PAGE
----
Let me say a little more about the mess we used to be in, because that history still hangs over us. The City government is in much better shape – better than most people realize. Attitudes of impatience, distrust, and ‘what d’you expect?’ are still prevalent. The people in charge and the employees who have the most immediate contact with citizens still have a lot to prove.

In the first paragraph of what I wrote back in the summer of 2007, here’s how I described what was bothering me: “the mind-boggling meeting of obvious, unavoidable change and incoherent, mostly behind-the-scenes efforts to manage what’s happening, or at least to influence events for the benefit of one set of interests.” That statement is itself a muddle; I suppose I myself was up to my knees in the confusion. I know I was discouraged and angry. A couple of paragraphs in, I wrote, “I find reason to believe [the mess] can be managed.” Well, it wasn’t, and I was a fool to believe it could be.

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I’ve said more than once that COBI is in better shape now; events could prove me wrong. Most citizens are indifferent, skeptical, or downright hostile to what goes on in City Hall. Read letters to the editor in random issues of the Bainbridge Island Review, and it may seem that nothing has changed: no good idea goes unchallenged. I guess I should be apprehensive about what lies ahead during citizens’ responses to the Comprehensive Plan and Council deliberations.

But my experience during two years of Planning Commission work on the update gives me some confidence. Citizens’ comments during the update, in person and via email, were sometimes critical, but constructively so. Council members were interested; the Council as a group was kept informed and they provided feedback. As a whole, the Planning Commission took pains to get things right.

There were times when I wished for more involvement on the part of people whose lives and livelihoods may be directly affected by the success or failure of policies advanced in the Comprehensive Plan. For instance: in the Economic element we did our best to understand problems and envision a stronger, more diverse local economy, but we did so without much help from the business community.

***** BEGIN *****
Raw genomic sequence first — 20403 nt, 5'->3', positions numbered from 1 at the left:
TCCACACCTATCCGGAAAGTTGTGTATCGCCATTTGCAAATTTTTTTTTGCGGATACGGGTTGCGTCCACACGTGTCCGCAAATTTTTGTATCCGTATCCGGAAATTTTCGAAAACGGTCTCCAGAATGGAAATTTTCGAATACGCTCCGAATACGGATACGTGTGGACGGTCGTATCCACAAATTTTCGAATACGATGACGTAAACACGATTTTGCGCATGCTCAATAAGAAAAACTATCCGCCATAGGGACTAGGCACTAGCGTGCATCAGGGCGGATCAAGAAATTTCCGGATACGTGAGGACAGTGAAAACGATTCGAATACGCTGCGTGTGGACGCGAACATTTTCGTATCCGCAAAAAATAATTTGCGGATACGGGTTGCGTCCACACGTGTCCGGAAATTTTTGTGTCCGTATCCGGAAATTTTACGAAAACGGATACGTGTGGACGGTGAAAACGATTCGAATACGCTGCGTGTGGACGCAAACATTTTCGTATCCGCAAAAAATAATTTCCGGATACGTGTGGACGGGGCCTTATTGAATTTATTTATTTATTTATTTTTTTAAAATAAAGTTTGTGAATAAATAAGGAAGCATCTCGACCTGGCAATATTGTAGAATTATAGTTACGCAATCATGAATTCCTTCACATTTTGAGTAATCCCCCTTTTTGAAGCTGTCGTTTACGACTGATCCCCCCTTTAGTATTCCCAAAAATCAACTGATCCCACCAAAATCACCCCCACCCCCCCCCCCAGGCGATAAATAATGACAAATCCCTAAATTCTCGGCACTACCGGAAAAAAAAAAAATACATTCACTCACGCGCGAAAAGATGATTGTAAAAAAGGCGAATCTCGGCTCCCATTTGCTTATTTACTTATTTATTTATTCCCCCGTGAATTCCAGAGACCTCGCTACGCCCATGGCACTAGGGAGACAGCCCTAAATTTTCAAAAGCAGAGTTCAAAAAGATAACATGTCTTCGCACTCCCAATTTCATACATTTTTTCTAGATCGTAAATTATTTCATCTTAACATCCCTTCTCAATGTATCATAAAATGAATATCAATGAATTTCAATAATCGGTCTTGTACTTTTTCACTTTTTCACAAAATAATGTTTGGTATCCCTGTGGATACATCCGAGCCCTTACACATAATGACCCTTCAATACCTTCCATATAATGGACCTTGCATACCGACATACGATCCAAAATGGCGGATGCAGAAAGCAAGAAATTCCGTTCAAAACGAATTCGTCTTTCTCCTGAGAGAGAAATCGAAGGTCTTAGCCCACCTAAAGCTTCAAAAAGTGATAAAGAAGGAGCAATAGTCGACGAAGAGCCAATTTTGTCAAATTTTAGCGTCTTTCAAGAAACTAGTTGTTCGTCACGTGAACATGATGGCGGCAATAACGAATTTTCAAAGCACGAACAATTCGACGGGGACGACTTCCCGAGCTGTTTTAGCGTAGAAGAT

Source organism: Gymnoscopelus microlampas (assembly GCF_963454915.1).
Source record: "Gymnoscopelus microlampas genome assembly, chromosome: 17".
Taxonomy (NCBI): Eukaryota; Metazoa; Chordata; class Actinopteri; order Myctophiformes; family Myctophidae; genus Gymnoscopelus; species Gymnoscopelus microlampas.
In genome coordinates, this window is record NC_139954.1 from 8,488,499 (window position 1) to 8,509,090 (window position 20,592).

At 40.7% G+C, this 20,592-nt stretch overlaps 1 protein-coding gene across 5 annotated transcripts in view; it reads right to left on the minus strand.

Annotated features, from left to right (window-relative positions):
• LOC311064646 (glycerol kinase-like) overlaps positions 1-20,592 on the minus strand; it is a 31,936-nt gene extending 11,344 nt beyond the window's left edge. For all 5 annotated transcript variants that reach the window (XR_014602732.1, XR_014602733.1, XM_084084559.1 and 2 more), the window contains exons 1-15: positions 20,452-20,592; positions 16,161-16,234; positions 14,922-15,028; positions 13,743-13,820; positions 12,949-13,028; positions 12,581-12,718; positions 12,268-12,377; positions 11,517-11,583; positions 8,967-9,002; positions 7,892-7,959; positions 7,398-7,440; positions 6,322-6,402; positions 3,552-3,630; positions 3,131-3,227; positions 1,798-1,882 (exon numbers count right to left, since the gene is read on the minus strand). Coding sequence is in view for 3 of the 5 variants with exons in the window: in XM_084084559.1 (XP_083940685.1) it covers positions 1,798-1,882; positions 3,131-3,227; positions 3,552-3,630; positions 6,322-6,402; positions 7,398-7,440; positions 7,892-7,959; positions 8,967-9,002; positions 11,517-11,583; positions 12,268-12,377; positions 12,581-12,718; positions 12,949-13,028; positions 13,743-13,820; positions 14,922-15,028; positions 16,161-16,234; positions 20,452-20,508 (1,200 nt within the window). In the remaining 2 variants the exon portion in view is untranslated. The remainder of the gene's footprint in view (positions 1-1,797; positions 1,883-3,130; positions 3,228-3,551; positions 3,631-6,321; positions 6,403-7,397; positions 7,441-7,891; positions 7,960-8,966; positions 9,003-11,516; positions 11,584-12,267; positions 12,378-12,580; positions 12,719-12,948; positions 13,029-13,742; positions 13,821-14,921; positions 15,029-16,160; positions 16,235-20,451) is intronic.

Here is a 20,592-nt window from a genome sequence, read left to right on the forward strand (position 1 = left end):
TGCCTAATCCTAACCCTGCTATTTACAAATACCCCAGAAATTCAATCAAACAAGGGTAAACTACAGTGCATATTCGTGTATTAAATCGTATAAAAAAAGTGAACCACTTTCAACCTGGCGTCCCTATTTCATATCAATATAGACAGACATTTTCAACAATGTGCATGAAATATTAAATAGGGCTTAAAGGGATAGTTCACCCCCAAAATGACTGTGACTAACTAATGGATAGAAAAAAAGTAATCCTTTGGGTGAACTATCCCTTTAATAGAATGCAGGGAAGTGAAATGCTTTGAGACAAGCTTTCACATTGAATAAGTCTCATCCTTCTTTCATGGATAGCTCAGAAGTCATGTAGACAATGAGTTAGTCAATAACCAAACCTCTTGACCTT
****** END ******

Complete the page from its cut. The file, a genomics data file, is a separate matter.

My greatest disappointment – should I call it frustration, or bafflement? – arose from the absence of interest in the Comprehensive Plan on the part of developers, builders, and real estate interests. (Some of the Island’s many architects were involved, and I expect their engagement to continue.) What are the other professionals in the development and real estate industries thinking?

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Goals and policies put forward in the Land Use, Environmental, Economic, and Housing elements initiate some broad and deep changes in the forms that residential and commercial development will take in our community’s future. I think there’s a general agreement that ‘market forces,’ relatively unconstrained and in some respects aided by public policies, have been unkind, unsupportive of the common good here on Bainbridge. Maybe we can also agree that deep changes in the status quo are due, and overdue. Whether we can agree on the agenda for change presented in the Comp Plan update remains to be seen.

I, for one, am eager to find out. Stay tuned.